is an unsentimental yet profoundly moving look at one family’s experience with mental illness. In 1978, Charles Lachenmeyer was a happily married professor of sociology who lived in the New York suburbs with his wife and nine-year-old son, Nathaniel. But within a few short years, schizophrenia–a devastating mental illness with no known cure–would cost him everything: his sanity, his career, his family, even the roof over his head. Upon learning of his father’s death in 1995, Nathaniel set out to search for the truth behind his father’s haunted, solitary existence. Rich in imagery and poignant symbolism, The Outsider
is a beautifully written memoir of a father’s struggle to survive with dignity, and a son’s struggle to know the father he lost to schizophrenia long before he finally lost him to death.The Outsider
is a recipient of the Kenneth Johnson Memorial Research Library Book Award and is the winner of the 2000 Bell of Hope Award, presented annually by the Mental Health Association of Philadelphia to honor “significant and far-reaching contributions benefiting those facing the challenge of mental illness.”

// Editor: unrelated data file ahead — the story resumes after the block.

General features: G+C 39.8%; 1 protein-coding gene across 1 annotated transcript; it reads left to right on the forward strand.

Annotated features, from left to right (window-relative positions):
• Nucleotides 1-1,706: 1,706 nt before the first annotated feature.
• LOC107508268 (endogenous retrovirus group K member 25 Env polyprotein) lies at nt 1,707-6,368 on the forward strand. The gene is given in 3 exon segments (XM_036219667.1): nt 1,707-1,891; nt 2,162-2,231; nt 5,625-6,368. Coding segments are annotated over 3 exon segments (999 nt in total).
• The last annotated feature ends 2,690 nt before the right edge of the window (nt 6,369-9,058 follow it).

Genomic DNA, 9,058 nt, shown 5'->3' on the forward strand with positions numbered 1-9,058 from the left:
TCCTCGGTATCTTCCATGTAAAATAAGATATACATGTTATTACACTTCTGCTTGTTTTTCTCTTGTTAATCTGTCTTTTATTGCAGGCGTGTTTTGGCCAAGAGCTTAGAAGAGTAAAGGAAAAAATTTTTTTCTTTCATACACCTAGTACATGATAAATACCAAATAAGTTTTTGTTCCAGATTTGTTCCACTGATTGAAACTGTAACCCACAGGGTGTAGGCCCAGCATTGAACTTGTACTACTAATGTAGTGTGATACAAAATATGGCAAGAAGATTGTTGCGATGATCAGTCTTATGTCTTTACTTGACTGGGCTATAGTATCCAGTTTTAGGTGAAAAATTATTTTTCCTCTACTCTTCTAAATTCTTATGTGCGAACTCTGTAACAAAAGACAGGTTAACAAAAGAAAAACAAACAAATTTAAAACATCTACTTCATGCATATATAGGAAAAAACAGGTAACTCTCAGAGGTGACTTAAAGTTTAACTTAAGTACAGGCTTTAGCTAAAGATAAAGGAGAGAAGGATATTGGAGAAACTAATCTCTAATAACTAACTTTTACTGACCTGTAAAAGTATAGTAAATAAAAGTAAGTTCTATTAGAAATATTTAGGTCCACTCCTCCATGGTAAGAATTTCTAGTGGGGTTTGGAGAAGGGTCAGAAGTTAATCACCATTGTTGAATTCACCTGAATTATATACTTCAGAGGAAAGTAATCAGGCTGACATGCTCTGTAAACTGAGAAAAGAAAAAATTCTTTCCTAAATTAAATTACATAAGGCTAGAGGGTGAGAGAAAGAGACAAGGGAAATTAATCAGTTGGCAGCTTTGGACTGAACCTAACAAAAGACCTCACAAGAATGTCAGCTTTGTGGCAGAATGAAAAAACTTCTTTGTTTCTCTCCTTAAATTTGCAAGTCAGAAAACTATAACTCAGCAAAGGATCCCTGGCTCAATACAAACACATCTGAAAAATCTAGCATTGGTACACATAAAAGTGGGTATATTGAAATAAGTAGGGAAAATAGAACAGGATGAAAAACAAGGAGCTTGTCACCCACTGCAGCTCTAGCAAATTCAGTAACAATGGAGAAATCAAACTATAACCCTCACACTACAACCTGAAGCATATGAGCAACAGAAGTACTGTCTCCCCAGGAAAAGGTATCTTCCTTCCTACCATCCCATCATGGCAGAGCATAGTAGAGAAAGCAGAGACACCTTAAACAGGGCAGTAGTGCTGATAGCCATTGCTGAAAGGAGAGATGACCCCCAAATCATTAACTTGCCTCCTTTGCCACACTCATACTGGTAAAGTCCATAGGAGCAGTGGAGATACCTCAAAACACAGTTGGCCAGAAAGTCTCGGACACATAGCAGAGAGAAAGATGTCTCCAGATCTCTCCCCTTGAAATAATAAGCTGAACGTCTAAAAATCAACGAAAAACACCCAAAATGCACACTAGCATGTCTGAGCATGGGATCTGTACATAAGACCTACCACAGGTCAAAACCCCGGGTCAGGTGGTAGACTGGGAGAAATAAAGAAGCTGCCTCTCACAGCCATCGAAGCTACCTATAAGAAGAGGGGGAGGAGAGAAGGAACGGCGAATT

"A gripping and unusual story. It throws into sharp relief the suffering inflicted on a brilliant and gentle man by mental illness. Written with understanding, compassion and love, this is an extraordinarily moving book that has made a deep impression on me. It should be compulsory reading for high school students as well as the adult population."
"Part detective story, part therapeutic memoir, The Outsider combines the dispassionate tone of a good reporter with the clear-eyed compassion for the father he lost."
--The Globe and Mail
"In a style reminiscent of Oliver Sacks, [Lachenmeyer] wonderfully evokes the pathetic beauty of his father’s attempts to retain his dignity as he struggled with inner torments and the indifference of others. Highly recommended."
"The Outsider is a truly wonderful book–a haunting, poignant story of a son’s life with, and without, his father. A rare and moving portrait of one of life’s major struggles–the devastation created by severe mental illness."
--John Oldham, M.D., Director of New York State Psychiatric Institute